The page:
Sir Jonathan Bate
When John Keats was feeling lonely and unwell in rented accommodation on the Isle of Wight, he was delighted to find an engraved portrait of Shakespeare in the hallway. His landlady kindly let him take it away when he left. You can just make it out on the wall of his Hampstead home in his friend Joseph Severn’s portrait of the poet reading, with the door to the garden ajar, as if to let in the song of the nightingale. I am sure that he is imagined to be reading Shakespeare.
In one of his letters from the Isle of Wight, Keats wrote to another friend, the manic depressive painter Benjamin Robert Haydon:
Keats went on to hope that the landlady giving him the portrait of Shakespeare was a good omen. Then he dipped into gloom: I am glad you say every man of great views is at times tormented as I am. But Shakespeare was his solace in such times of torment. A little earlier, he had written to his brothers: I felt rather lonely this Morning at breakfast so I went and unbox’d a Shakspeare—‘there’s my Comfort’. The quotation is from Caliban in The Tempest; his comfort was alcohol, whereas for Keats it was Shakespeare.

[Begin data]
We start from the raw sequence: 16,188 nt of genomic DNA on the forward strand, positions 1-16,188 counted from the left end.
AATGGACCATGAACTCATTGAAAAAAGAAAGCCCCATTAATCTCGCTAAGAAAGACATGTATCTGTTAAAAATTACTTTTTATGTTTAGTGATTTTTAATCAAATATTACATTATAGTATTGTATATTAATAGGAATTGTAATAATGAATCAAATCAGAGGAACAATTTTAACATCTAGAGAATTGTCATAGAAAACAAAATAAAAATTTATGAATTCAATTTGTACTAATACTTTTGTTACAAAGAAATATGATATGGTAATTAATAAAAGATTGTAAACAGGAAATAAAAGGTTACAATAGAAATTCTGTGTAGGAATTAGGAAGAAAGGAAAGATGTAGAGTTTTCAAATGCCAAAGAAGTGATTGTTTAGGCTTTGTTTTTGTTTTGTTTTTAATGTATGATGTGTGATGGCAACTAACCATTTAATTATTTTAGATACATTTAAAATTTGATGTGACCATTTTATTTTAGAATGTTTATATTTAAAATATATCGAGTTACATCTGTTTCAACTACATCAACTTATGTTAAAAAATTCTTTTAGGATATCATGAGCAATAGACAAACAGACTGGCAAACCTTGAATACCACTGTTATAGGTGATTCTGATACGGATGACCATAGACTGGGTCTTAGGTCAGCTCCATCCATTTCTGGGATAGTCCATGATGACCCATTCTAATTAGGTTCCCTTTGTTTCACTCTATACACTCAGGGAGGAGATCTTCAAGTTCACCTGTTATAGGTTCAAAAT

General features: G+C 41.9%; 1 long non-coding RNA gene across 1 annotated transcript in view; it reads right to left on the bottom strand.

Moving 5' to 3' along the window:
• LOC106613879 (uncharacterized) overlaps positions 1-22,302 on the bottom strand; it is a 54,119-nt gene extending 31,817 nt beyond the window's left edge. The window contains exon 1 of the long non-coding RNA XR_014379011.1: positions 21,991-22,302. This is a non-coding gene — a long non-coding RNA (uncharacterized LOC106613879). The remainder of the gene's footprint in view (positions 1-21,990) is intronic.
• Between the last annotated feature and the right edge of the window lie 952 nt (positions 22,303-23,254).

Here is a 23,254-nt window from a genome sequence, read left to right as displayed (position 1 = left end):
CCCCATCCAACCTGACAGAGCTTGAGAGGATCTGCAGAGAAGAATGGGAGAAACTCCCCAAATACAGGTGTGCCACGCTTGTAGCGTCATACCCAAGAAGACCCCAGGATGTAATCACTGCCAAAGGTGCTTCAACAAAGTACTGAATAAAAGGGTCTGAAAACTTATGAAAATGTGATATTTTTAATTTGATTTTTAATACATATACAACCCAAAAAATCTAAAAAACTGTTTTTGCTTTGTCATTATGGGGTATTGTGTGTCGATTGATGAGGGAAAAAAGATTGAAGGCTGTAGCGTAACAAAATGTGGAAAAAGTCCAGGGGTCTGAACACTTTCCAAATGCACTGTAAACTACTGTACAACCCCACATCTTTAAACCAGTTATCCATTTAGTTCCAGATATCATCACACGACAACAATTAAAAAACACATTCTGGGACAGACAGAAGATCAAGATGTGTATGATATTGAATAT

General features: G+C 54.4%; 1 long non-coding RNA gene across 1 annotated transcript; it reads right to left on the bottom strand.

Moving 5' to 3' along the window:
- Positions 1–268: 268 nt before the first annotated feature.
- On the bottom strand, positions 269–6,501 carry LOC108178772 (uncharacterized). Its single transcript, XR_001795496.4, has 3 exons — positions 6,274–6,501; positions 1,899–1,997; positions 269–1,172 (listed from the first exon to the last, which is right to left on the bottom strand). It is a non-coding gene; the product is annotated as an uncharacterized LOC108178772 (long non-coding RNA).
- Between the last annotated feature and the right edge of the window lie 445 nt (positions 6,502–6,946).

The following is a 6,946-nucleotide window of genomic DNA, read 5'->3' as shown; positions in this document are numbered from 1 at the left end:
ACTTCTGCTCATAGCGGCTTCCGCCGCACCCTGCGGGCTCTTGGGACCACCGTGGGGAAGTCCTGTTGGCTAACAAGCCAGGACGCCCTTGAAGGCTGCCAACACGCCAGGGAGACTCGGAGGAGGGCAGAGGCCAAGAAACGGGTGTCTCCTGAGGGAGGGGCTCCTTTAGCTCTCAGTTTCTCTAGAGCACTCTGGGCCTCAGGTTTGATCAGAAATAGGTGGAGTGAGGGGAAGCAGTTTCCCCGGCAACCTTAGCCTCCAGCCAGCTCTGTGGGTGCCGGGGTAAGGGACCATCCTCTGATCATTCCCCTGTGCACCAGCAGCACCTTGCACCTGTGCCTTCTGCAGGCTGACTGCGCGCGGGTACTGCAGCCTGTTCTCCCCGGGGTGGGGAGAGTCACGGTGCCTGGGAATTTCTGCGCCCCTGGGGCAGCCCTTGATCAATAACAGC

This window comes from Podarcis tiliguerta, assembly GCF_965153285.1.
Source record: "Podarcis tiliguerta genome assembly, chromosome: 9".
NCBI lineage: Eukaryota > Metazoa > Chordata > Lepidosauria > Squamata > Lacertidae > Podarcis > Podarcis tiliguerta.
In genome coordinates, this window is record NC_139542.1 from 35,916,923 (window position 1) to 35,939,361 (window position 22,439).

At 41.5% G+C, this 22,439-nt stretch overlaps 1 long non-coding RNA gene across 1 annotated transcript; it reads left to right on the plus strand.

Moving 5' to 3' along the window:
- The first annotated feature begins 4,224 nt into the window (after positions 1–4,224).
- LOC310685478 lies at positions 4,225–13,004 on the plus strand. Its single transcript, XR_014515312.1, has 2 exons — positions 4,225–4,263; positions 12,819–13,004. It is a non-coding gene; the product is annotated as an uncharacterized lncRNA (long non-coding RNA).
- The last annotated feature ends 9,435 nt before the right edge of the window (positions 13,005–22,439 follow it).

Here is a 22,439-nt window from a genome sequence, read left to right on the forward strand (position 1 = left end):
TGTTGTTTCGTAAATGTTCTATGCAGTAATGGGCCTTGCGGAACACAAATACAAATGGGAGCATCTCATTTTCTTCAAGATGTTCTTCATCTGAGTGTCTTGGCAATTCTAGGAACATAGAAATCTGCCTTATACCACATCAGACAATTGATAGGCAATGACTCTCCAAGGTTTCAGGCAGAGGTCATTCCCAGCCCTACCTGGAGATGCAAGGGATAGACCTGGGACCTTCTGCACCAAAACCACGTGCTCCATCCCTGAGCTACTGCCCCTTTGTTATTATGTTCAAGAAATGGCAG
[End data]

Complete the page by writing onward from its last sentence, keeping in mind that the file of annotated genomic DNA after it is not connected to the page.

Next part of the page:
One day when I was a graduate student at Harvard, I went into the Houghton Library and unboxed the very Shakespeare to which Keats was referring. His own copy of a multi-volume pocket edition, printed in Chiswick in 1814. I traced my hand over his underlinings and marginal annotations. I especially liked the last page of the text of A Midsummer Night’s Dream. Fie, he had written, as he inked out Dr Johnson’s lukewarm comment on the play. And Such tricks hath weak imagination. At that moment, I saw the theme of my doctoral dissertation: a riposte to Harold Bloom’s idea of the ‘anxiety of influence’, with working title Strong Imagination: The Consolation of Influence in Romantic Shakespeare.
Back in England the following year, I went on a wintry day to Keats’s house in Hampstead. I put on the white gloves provided by the curator and opened Keats’s other copy of Shakespeare. Harvard had the boxed edition, but this was a greater prize: John Keats’s facsimile of the First Folio itself. There was a blank half-page at the end of Hamlet, opposite the beginning of King Lear. He had filled it with a poem called ‘On sitting down to read King Lear once again’.
I understood the idea of a compulsion to re-read Shakespeare’s darkest play. For Keats, life was indeed, as he wrote in the poem, a fierce dispute betwixt Damnation and impassion’d clay. Bitter-sweet as the Shakspearean fruit of Lear’s descent into madness inevitably was, the experience of re-reading the play gave him comfort. It turned the embers of his own sorrows to new fire, new creativity, new hope:
Sir Jonathan Bate
21st April 2021